Rule #17…. Pitchers with wicked breaking stuff are long-term injury risks. Think Gagne and Kerry Wood. Wicked breaking stuff isn’t always bad if it’s a slider that comes from their velocity or their release point, but pitchers who get it by whipping their arms abnormally hard are usually going to need a Tommy John in a year or two…. Again, there are exceptions, I’ve been saying Pedro Martinez’s arm is going to explode for the last ten years.
johnsamo
Major League Manager
Major League Manager

User avatar

Posts: 1826
Joined: 30 Mar 2006
Home Cafe: Baseball
Location: Los Angeles

Postby j24jags » Sat May 27, 2006 3:58 pm

great list ;-D
#15 is very important IMO
Image
j24jags
Hall of Fame Hero
Hall of Fame Hero

User avatar
CafeholicCafe WriterMock(ing) DrafterEagle EyeLucky Ladders Weekly Winner
Posts: 10340
(Past Year: 1)
Joined: 28 Feb 2005
Home Cafe: Baseball

Postby chris8 » Sat May 27, 2006 4:12 pm

Rule #18 - Never start a topic in the Cafe with the words Pitcher X has a no-hitter through 5 innings... ;-)
Image
chris8
Hall of Fame Hero
Hall of Fame Hero

User avatar
CafeholicFantasy ExpertCafe WriterCafe RankerMock(ing) DrafterEagle EyeLucky Ladders ChampionPick 3 Weekly WinnerMatchup Meltdown Survivor
Posts: 7023
(Past Year: 110)
Joined: 13 Mar 2004
Home Cafe: Baseball
Location: Going to see a man about a dog

Postby Omaha Red Sox » Sat May 27, 2006 4:14 pm

Great list john! ;-D

You have 2 #16s... ;-)
Omaha Red Sox
Hall of Fame Hero
Hall of Fame Hero

User avatar
CafeholicCafe WriterCafe RankerMock(ing) DrafterEagle Eye
Posts: 11420
(Past Year: 6)
Joined: 29 Jun 2005
Home Cafe: Football
Location: Probably over there

Postby gostanford07 » Sat May 27, 2006 4:16 pm

chris8 wrote:Rule #18 - Never start a topic in the Cafe with the words Pitcher X has a no-hitter through 5 innings... ;-)


LOL. I saw two Glavine threads and knew it was over. Still a nice start though
Image
gostanford07
Minor League Mentor
Minor League Mentor

User avatar
Eagle Eye
Posts: 546
Joined: 23 Feb 2005
Home Cafe: Baseball
Location: 707... The home of Jonny Gomes and Jason Lane

Postby mrkrab2003 » Sat May 27, 2006 4:38 pm

15 is a little weak, the rest are pretty good though.
mrkrab2003
College Coach
College Coach


Posts: 347
Joined: 31 Jul 2005
Home Cafe: Baseball

Postby Mugrila » Sat May 27, 2006 6:08 pm

mrkrab2003 wrote:15 is a little weak, the rest are pretty good though.


I think it's fairly important. I might reword it to say, "Don't focus on HRs, instead try to build a well rounded team thats strong in every category." Obviously you want a wide variety of hitters, not just those known for the long ball. A team full of Jim Edmonds or Adam Dunns probably won't win you a league.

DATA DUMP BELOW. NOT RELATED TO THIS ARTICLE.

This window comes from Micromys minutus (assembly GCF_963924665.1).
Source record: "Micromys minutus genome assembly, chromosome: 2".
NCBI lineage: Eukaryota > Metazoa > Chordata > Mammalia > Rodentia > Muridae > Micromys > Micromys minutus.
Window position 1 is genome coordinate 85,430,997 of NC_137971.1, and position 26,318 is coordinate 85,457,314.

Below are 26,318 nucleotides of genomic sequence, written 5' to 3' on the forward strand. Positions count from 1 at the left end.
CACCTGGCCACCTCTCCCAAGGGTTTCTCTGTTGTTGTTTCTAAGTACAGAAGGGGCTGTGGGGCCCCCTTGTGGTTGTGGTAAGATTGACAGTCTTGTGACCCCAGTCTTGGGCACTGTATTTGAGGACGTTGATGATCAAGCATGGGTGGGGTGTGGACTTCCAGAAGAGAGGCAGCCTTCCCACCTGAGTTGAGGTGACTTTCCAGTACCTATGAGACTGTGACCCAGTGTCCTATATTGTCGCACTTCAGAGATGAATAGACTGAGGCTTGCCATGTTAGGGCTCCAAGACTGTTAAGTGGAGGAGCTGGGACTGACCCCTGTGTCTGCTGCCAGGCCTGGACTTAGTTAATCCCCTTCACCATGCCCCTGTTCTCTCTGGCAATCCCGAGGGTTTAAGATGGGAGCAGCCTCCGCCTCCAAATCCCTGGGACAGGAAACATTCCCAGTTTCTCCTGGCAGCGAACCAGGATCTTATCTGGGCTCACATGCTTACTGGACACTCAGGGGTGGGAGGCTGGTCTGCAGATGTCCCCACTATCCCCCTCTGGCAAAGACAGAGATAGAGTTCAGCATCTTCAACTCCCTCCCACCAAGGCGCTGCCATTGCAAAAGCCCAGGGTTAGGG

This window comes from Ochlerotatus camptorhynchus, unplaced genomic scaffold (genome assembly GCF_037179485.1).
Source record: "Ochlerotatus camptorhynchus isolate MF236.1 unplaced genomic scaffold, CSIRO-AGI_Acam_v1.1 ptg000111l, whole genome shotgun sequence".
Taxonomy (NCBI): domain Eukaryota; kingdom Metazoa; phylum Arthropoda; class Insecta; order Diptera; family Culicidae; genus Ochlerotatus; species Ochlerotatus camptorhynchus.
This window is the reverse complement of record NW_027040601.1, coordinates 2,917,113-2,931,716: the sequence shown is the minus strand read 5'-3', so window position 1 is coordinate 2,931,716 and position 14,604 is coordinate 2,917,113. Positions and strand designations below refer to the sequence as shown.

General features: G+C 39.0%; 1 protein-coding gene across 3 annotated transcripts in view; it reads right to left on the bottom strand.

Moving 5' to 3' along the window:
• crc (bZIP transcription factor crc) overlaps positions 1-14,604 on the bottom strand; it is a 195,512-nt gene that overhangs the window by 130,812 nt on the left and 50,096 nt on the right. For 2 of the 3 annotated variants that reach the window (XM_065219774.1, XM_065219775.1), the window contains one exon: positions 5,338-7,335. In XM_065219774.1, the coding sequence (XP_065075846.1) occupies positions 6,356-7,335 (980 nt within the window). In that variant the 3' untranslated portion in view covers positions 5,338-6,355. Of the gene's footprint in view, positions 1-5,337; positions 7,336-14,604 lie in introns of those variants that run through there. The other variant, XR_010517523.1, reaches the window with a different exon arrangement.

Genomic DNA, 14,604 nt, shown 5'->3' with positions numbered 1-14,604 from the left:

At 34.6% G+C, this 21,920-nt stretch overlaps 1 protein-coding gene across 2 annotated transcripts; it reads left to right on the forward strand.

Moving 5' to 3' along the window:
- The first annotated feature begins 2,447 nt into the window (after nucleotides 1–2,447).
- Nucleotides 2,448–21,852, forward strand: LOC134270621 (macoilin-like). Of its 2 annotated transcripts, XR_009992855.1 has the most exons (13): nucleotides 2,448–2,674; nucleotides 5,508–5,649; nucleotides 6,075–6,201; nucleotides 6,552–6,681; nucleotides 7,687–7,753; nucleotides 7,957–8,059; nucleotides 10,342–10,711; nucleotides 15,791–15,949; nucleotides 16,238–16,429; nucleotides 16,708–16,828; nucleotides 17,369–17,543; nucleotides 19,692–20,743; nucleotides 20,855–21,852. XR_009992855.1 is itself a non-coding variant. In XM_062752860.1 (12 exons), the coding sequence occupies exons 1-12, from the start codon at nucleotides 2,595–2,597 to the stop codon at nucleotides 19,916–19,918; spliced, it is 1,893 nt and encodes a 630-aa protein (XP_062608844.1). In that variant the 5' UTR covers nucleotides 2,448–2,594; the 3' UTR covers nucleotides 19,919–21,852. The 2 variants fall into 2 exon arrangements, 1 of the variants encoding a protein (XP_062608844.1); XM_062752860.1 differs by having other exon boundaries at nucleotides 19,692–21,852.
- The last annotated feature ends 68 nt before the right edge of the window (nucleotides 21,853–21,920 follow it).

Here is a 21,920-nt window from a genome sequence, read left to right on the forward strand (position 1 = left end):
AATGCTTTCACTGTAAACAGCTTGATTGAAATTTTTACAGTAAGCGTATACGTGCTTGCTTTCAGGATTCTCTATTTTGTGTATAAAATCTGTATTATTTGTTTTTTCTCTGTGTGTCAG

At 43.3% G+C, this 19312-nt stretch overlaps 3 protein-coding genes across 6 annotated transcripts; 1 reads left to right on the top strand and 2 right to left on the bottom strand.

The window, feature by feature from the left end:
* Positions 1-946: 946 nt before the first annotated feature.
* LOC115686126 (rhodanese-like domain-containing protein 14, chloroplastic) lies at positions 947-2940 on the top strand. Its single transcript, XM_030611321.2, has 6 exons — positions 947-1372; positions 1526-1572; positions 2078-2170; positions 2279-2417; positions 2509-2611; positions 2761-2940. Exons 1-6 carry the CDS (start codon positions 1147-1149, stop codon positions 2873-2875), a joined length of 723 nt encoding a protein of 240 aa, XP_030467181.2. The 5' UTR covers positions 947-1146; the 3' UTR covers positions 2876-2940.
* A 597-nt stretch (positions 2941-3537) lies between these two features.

Mugrila
Hall of Fame Hero
Hall of Fame Hero

User avatar
CafeholicFantasy ExpertCafe WriterCafe RankerMock(ing) DrafterEagle EyeCafe MusketeerPick 3 Champion
Posts: 6597
Joined: 4 Jun 2003
Home Cafe: Baseball

Postby stevekahuda » Sat May 27, 2006 6:44 pm

I like the list , but I disagree somewhat with the rookies statement. A rookie can make a huge difference in even a mildly deep league. Especially when the guy they're replacing has no business playing in the majors (see Pierre, Juan and Radke, Brad)
stevekahuda
College Coach
College Coach


Posts: 274
Joined: 2 Apr 2006
Home Cafe: Baseball

Postby TheOmen » Sat May 27, 2006 7:51 pm

I disagree with #9. You do not need dominating starting pitching. You need solid pitching and a lineup that mashes. At least that's what has worked for me the last three seasons.
TheOmen
Minor League Mentor
Minor League Mentor

User avatar

Posts: 519
Joined: 29 Sep 2004
Home Cafe: Baseball
Location: Censored

Postby Mugrila » Sat May 27, 2006 8:04 pm

Another thought I have is for those new to fantasy is something I still have problems with. Take your time with trades. The season is very long and though trading all your players is really fun, it isn't always best for your team. Take your time analyzing trades as well. It's important to think about all aspects of a trade before committing to it.
Mugrila
Hall of Fame Hero
Hall of Fame Hero

User avatar
CafeholicFantasy ExpertCafe WriterCafe RankerMock(ing) DrafterEagle EyeCafe MusketeerPick 3 Champion
Posts: 6597
Joined: 4 Jun 2003
Home Cafe: Baseball

Next

Return to Baseball Leftovers

Who is online

Users browsing this forum: buiviopaufamp and 8 guests

Forums Articles & Tips Sleepers Rankings Leagues


Today's Games
Friday, Aug. 22
(All times are EST, weather icons show forecast for game time)

Baltimore at Chi Cubs
(2:20 pm)
Houston at Cleveland
(7:05 pm)
Chi White Sox at NY Yankees
(7:05 pm)
St. Louis at Philadelphia
(7:05 pm)
San Francisco at Washington
(7:05 pm)
Tampa Bay at Toronto
(7:07 pm)
Atlanta at Cincinnati
(7:10 pm)
Seattle at Boston
(7:10 pm)
Kansas City at Texas
(8:05 pm)
Pittsburgh at Milwaukee
(8:10 pm)
Detroit at Minnesota
(8:10 pm)
Miami at Colorado
(8:40 pm)
San Diego at Arizona
(9:40 pm)
LA Angels at Oakland
(10:05 pm)
NY Mets at LA Dodgers
(10:10 pm)

  • Fantasy Baseball
  • Article Submissions
  • Privacy Statement
  • Site Survey 
  • Contact